"Find what gave you emotion; what the action was that gave you the excitement. Then write it down making it clear so that the reader can see it too. Prose is architecture, not interior decoration, and the Baroque is over."
"The moment one gives close attention to anything, even a blade of grass, it becomes a mysterious, awesome, indescribably magnificent world in itself."
"Shadows are all we have to show us the shapes that light can make."
"...the future does go on without us. The world doesn't need us to continue, although it does need us to attend, to study, to name. We are elements of the world's consciousness of itself, and thus we are necessary: replaceable and irreplaceable at once. Someone will take our places, but then again there will never be anyone like us, no one who will see quite this way; we are a sudden flowering of seeing, among the millions of such blossomings. Like the innumerable tiny stars on the branching stalk of the sea lavender; it takes how many, a thousand, to construct this violet sheen, this little shaking cloud of flowers?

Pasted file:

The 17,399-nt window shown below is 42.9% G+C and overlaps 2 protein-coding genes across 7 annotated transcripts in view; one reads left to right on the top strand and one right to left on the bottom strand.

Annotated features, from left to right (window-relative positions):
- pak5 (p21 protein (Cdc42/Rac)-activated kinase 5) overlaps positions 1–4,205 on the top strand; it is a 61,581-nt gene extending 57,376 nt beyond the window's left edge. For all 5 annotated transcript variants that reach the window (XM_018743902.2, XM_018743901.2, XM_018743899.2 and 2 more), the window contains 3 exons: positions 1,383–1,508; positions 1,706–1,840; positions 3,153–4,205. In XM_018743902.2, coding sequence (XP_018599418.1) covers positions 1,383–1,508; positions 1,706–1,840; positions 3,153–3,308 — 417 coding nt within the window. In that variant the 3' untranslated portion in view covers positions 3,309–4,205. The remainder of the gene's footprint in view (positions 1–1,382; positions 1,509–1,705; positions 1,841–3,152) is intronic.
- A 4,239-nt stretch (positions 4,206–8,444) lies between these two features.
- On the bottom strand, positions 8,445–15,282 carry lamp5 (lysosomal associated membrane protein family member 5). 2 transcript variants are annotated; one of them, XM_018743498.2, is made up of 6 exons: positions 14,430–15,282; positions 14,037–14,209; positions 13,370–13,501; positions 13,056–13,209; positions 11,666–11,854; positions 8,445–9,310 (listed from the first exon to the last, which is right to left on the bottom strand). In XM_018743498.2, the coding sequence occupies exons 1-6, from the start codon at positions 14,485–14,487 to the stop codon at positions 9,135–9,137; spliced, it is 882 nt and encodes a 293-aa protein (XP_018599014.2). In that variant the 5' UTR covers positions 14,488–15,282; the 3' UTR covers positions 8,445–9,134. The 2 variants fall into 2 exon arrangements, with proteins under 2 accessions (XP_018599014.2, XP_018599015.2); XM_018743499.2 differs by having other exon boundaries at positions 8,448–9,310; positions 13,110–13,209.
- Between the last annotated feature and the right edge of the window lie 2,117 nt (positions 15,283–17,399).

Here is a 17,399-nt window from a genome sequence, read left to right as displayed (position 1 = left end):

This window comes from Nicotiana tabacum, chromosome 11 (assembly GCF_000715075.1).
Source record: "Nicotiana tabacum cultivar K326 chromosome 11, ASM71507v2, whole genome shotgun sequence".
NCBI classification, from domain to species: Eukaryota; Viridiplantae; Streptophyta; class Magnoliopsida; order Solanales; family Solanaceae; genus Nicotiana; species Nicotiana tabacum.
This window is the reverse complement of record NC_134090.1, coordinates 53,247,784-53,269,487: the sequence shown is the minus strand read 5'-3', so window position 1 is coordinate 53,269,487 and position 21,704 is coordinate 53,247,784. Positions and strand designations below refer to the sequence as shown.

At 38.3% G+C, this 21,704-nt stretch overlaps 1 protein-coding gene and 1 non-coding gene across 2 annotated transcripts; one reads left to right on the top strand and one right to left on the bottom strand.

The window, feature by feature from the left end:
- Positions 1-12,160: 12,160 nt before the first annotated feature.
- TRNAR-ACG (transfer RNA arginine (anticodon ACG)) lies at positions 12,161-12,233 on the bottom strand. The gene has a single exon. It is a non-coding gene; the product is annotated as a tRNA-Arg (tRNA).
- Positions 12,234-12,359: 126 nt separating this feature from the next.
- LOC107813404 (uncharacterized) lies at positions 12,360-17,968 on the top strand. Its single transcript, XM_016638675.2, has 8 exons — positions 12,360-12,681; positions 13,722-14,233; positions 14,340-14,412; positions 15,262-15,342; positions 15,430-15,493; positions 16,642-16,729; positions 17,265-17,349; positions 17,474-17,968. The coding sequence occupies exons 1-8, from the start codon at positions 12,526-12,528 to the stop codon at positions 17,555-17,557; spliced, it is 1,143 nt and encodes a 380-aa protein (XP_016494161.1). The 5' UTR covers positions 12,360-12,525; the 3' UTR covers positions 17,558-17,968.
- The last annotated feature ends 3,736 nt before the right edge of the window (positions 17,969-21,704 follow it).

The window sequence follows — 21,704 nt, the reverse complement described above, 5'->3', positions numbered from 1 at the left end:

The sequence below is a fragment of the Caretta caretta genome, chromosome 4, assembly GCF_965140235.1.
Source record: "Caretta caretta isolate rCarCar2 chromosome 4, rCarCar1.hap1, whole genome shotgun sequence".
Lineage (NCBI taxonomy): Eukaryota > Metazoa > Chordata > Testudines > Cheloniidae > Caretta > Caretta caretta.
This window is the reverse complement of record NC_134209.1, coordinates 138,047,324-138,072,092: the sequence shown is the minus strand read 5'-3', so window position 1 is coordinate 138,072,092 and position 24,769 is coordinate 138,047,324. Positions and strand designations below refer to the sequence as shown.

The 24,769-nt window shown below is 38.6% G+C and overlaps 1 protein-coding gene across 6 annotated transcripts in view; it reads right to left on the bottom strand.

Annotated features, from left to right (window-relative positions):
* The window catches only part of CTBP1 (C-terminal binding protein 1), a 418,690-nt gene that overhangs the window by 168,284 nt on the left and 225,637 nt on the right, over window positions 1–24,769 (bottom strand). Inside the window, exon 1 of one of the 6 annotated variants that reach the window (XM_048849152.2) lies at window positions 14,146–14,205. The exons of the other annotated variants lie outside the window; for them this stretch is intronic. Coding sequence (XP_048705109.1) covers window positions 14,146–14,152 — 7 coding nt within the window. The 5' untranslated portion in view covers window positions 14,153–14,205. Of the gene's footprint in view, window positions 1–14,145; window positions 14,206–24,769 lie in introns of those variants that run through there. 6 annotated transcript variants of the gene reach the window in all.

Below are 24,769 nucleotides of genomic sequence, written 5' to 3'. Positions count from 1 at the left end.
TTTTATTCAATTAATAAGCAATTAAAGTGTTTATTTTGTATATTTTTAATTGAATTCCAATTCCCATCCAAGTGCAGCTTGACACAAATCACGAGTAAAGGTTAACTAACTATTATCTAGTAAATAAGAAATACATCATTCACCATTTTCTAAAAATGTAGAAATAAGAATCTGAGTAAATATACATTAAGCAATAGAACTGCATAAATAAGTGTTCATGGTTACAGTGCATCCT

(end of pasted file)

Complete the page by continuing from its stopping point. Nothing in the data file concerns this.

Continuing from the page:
'Eternity', Blake said, 'is in love with the productions of time.' Perhaps, in fact, eternity inheres in the things that time makes; perhaps that's all of eternity we'll know: the wave, the flower, the repeated endless gilmmerings and departures of tides. My error, which perhaps really does express itself in that pain in the fifth vertebra, lies in thinking the future's something we can believe or disbelieve, trust or doubt. It's the element we breathe. Our position in time--ungraspable thing!--is the element in which we move. Our apocalypse is daily, but so is our persistence."
Mark Doty, Heaven's Coast
"To the Reader,
A writer is, first and last, a reader. Who do you write for? Gertrude Stein was asked and famously replied, 'Myself and strangers.' That self, the reader-self who is allied with strangers, may be a writer's better half, more detached, more trustworthy, than the writing self who swaggers through a lifetime of prose. It is difficult--and diminishing--to separate the self who writes from the one who reads. Both acts belong to the communion of the word, which is the writer's life...
Jean-Paul Satre organized his luminous memoir, The Words, into two parts: "Reading" and "Writing" as if to say that all of life falls into these two camps. A bookish division of reality, perhaps. But then, writers write about writing and about books, not because, like us, books turn to dust, but because, like us, they are born of flesh, and you can feel the blood beat along their pulse."
Patricia Hampl, I Could Tell You Stories: Sojourns in the Land of Memory